Metformin Use History and Genome-Wide DNA Methylation Profile

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February 19, 2023

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  • Aging-US published this research paper in Volume 15, Issue 3, entitled, "Metformin use history and genome-wide DNA methylation profile: potential molecular mechanism for aging and longevity" by researchers from the Department of Psychiatry and Behavioral Sciences, Stanford University School of Medicine, Palo Alto, CA; Department of Psychiatry, University of Iowa Carver College of Medicine, Iowa City, IA; Department of Neuropsychiatry, Tottori University Faculty of Medicine, Yonago-shi, Tottori, Japan; University of Nebraska Medical Center College of Medicine, Omaha, NE; Department of Psychiatry, Oregon Health and Science University School of Medicine, Portland, OR; Department of Biostatistics, University of Iowa College of Public Health, Iowa City, IA. DOI - https://doi.org/10.18632/aging.204498 Corresponding author - Gen Shinozaki - gens@stanford.edu Abstract Background: Metformin, a commonly prescribed anti-diabetic medication, has repeatedly been shown to hinder aging in pre-clinical models and to be associated with lower mortality for humans. It is, however, not well understood how metformin can potentially prolong lifespan from a biological standpoint. We hypothesized that metformin’s potential mechanism of action for longevity is through its epigenetic modifications. Methods: To test our hypothesis, we conducted a post-hoc analysis of available genome-wide DNA methylation (DNAm) data obtained from whole blood collected from inpatients with and without a history of metformin use. We assessed the methylation profile of 171 patients (first run) and only among 63 diabetic patients (second run) and compared the DNAm rates between metformin users and nonusers. Results: Enrichment analysis from the Kyoto Encyclopedia of Genes and Genome (KEGG) showed pathways relevant to metformin’s mechanism of action, such as longevity, AMPK, and inflammatory pathways. We also identified several pathways related to delirium whose risk factor is aging. Moreover, top hits from the Gene Ontology (GO) included HIF-1α pathways. However, no individual CpG site showed genome-wide statistical significance (p < 5E-08). Conclusion: This study may elucidate metformin’s potential role in longevity through epigenetic modifications and other possible mechanisms of action. Sign up for free Altmetric alerts about this article - https://aging.altmetric.com/details/email_updates?id=10.18632%2Faging.204498 Keywords - metformin, longevity, diabetes, epigenetics, aging, inflammation, methylation About Aging-US Launched in 2009, Aging-US publishes papers of general interest and biological significance in all fields of aging research and age-related diseases, including cancer—and now, with a special focus on COVID-19 vulnerability as an age-dependent syndrome. Topics in Aging-US go beyond traditional gerontology, including, but not limited to, cellular and molecular biology, human age-related diseases, pathology in model organisms, signal transduction pathways (e.g., p53, sirtuins, and PI-3K/AKT/mTOR, among others), and approaches to modulating these signaling pathways. Please visit our website at https://www.Aging-US.com​​ and connect with us: SoundCloud - https://soundcloud.com/Aging-Us Facebook - https://www.facebook.com/AgingUS/ Twitter - https://twitter.com/AgingJrnl Instagram - https://www.instagram.com/agingjrnl/ YouTube - https://www.youtube.com/agingus​ LinkedIn - https://www.linkedin.com/company/aging/ Pinterest - https://www.pinterest.com/AgingUS/ Media Contact 18009220957 MEDIA@IMPACTJOURNALS.COM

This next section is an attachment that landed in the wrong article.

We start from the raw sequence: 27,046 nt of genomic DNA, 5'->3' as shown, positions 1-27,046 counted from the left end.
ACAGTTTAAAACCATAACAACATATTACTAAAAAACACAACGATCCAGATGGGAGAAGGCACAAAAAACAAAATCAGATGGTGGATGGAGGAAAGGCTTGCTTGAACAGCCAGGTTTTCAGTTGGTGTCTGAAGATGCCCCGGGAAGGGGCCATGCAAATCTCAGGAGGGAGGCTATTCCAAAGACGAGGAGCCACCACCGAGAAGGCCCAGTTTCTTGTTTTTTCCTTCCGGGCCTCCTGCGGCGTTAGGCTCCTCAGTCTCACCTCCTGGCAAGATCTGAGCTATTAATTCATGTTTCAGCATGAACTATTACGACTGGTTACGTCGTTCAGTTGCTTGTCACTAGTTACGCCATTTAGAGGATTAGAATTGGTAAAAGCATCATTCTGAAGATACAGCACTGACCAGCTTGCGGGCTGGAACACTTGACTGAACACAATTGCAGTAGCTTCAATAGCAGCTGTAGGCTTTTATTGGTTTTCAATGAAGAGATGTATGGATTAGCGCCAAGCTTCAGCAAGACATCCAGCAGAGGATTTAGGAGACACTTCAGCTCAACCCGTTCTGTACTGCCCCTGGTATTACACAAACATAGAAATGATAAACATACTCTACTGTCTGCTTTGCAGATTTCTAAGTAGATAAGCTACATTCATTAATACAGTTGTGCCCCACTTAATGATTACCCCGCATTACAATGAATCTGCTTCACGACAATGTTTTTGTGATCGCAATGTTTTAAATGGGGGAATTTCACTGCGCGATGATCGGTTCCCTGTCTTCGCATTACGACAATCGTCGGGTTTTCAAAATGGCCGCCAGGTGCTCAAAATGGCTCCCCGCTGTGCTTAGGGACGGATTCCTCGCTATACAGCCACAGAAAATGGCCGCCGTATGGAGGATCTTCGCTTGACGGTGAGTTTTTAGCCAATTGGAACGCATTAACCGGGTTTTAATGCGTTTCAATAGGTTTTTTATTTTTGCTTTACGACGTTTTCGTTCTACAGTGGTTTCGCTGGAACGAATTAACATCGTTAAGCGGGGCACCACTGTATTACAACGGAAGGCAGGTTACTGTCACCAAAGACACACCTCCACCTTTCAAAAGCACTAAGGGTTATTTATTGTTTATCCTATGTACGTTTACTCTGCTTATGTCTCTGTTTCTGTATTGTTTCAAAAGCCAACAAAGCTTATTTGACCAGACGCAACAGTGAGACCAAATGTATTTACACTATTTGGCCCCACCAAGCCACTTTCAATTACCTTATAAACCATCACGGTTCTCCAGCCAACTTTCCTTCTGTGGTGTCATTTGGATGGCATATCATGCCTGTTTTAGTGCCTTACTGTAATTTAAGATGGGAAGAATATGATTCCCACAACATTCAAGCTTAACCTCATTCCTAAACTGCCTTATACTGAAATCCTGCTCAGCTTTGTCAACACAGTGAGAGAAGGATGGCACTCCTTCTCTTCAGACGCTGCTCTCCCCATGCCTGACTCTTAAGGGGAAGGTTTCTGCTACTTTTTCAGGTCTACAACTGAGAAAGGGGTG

Analytical TechniquesDrug DiscoveryMicrobiologyMolecular Biology

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